To the Editor:
We welcome Dr Ing’s critique  of our review paper , which articulated the advances in Giant Cell Arteritis (GCA). His letter highlights the importance of reviews in a disease area where high-quality evidence is challenging as well as changing historical practice.
We unequivocally support the need for a confirmatory test for GCA, given the seriousness of the disease and the significant adverse events from the cumulative glucocorticoid burden as recommended by evidence [3, 4] and through rigorous systematic literature review by guideline groups . Ultrasound has many clear advantages over temporal artery biopsy (TAB). It is more sensitive than TAB in most studies, safe, non-invasive, repeatable, and allows many different arterial territories to be examined at one time [3, 4]. A recent meta-analysis of ultrasound use in GCA found a pooled sensitivity of 77% and specificity of 96% [4, 5]. Fast track pathways that utilise ultrasound have shown reduced rates of visual loss compared with their previous TAB-driven pathways . However, we strongly agree that TAB still has a place where ultrasound does not rule in or rule out GCA, or is unavailable.
There are many mimics of GCA, as detailed by Dr Ing . However, in our collective experience, the diagnosis would not rest solely on the histopathology in isolation, without due consideration of a thorough history and examination. What constitutes a positive TAB is not black and white, for example atherosclerotic changes can be misinterpreted as healing GCA. A key point from TABUL was the inter-observer agreement for evaluation of biopsy vs ultrasound. Both tests provided only moderate levels of agreement when 12 sonographers (kappa 0.61) assessed 30 ultrasound videos and 14 pathologists (kappa 0.62) assessed 30 high-quality biopsy images .
It can be easy to be critical of study results, and indeed in TABUL when 381 biopsies were performed 28 (7.3%) did not return arterial tissue. Sadly, this reflects routine care within normal NHS practice. It is equally important to recognise the potential bias deriving from idealised practice within a single individual centre, with a dedicated surgeon obtaining TAB effectively, thereby considerably improving the sensitivity of the test. Whilst not wishing to undermine such practice, we should avoid using such audit data to popularise the incorrect assumption that such practice can be replicated readily, without a large change in how the service is provided.
As to the controversy of a ‘gold standard’ for diagnosis in GCA, the use of this term originated from the widespread acceptance of gold as currency. Over time, various commodities have been used as money but typically, the ones that lose the least value over time have become the accepted form. TAB used to be the only confirmatory test available. Many clinicians in the United Kingdom now find it hard to access this ‘commodity’. By contrast, ultrasound, combined with careful physician judgement, has been proven to be superior to TAB both in diagnosis and in terms of cost effectiveness (ultrasound is almost ten times less expensive than TAB) . Despite the fact that (TAB) gold is now a rare currency, it remains accessible when the (clinician) need requires it.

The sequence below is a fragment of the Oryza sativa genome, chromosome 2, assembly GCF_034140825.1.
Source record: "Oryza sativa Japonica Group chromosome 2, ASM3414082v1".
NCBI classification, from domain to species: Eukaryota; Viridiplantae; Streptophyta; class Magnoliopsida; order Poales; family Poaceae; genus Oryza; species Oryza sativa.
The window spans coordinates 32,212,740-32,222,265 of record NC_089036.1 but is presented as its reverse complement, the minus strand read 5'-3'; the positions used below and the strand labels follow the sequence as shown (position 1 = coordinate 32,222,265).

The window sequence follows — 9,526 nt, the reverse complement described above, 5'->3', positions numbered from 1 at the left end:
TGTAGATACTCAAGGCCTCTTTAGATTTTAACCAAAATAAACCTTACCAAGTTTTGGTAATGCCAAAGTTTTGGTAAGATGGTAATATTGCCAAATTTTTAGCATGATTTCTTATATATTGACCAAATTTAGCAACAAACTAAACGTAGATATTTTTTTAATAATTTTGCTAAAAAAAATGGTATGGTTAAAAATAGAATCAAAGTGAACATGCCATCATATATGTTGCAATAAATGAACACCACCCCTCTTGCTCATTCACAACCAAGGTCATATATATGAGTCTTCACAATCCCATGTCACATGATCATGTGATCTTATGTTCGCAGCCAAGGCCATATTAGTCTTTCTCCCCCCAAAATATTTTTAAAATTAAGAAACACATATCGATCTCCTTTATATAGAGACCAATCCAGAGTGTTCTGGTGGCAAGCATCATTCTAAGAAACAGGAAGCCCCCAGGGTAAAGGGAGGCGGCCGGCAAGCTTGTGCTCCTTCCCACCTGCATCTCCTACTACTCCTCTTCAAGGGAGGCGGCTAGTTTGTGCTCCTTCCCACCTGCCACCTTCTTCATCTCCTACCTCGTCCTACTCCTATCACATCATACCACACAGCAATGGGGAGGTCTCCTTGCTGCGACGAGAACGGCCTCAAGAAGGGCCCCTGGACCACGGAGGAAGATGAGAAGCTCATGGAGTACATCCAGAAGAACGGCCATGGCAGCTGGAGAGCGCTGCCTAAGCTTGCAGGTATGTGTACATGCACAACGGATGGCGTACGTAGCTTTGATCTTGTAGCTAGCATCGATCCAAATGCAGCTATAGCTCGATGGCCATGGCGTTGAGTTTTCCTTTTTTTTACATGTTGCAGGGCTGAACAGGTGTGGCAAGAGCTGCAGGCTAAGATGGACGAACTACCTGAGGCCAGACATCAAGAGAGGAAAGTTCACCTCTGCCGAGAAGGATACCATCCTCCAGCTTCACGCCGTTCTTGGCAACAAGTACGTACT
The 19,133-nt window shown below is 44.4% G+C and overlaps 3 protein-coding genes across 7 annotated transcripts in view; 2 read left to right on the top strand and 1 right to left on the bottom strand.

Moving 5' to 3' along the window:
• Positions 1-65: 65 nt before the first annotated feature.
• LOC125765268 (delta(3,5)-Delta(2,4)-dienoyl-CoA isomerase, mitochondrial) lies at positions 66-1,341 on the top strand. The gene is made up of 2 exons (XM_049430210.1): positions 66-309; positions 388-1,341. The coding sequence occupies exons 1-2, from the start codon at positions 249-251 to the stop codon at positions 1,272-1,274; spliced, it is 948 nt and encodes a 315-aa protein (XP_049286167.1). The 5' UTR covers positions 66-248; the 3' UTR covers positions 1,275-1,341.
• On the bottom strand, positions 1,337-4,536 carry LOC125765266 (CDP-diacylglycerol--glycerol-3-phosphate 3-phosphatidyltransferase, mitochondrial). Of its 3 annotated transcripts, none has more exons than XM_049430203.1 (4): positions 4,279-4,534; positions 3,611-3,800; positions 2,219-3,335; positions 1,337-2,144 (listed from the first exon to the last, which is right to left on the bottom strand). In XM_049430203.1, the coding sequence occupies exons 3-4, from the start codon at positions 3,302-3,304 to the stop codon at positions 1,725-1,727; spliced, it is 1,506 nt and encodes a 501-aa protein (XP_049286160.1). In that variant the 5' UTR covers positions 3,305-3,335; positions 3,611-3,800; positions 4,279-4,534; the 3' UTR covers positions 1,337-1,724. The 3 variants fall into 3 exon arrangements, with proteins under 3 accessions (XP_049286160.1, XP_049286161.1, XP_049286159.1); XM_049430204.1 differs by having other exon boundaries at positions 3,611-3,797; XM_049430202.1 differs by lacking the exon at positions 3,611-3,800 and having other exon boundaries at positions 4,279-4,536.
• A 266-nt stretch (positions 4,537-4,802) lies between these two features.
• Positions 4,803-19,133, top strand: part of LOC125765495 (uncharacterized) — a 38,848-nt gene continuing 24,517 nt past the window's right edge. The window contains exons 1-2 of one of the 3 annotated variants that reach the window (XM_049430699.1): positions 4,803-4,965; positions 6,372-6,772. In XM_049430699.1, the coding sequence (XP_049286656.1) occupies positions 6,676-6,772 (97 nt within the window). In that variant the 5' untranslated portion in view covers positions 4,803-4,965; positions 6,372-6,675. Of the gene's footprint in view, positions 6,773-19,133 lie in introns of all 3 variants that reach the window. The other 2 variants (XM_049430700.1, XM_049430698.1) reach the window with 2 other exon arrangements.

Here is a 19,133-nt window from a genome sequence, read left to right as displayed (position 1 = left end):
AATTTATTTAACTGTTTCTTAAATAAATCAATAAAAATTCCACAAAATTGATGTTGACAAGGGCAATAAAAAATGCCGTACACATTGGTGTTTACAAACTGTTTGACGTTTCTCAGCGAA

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Lyons HS, Quick V, Sinclair AJ, Nagaraju S, Mollan SP. A new era for giant cell arteritis. Eye. 2019. https://doi.org/10.1038/s41433-019-0608-7.
Luqmani R, Lee E, Singh S, Gillett M, Schmidt WA, Bradburn M, et al. The role of ultrasound compared to biopsy of temporal arteries in the diagnosis and treatment of giant cell arteritis (TABUL): a diagnostic accuracy and cost-effectiveness study. Health Technol Assess. 2016;20:1–238.
Schmidt WA. Ultrasound in the diagnosis and management of giant cell arteritis. Rheumatology. 2018;57:ii22–ii31.
Hellmich B, Agueda A, Monti S, Buttgereit F, de Boysson H, Brouwer E, et al. 2018 Update of the EULAR recommendations for the management of large vessel vasculitis. Ann Rheum Dis. 2019. pii: annrheumdis-2019p-215672. https://doi.org/10.1136/annrheumdis-2019-215672.
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Mollan, S.P., Quick, V., Sinclair, A.J. et al. Response to ‘Comment on: ‘A new era for giant cell arteritis’’. Eye 34, 1929–1930 (2020). https://doi.org/10.1038/s41433-019-0703-9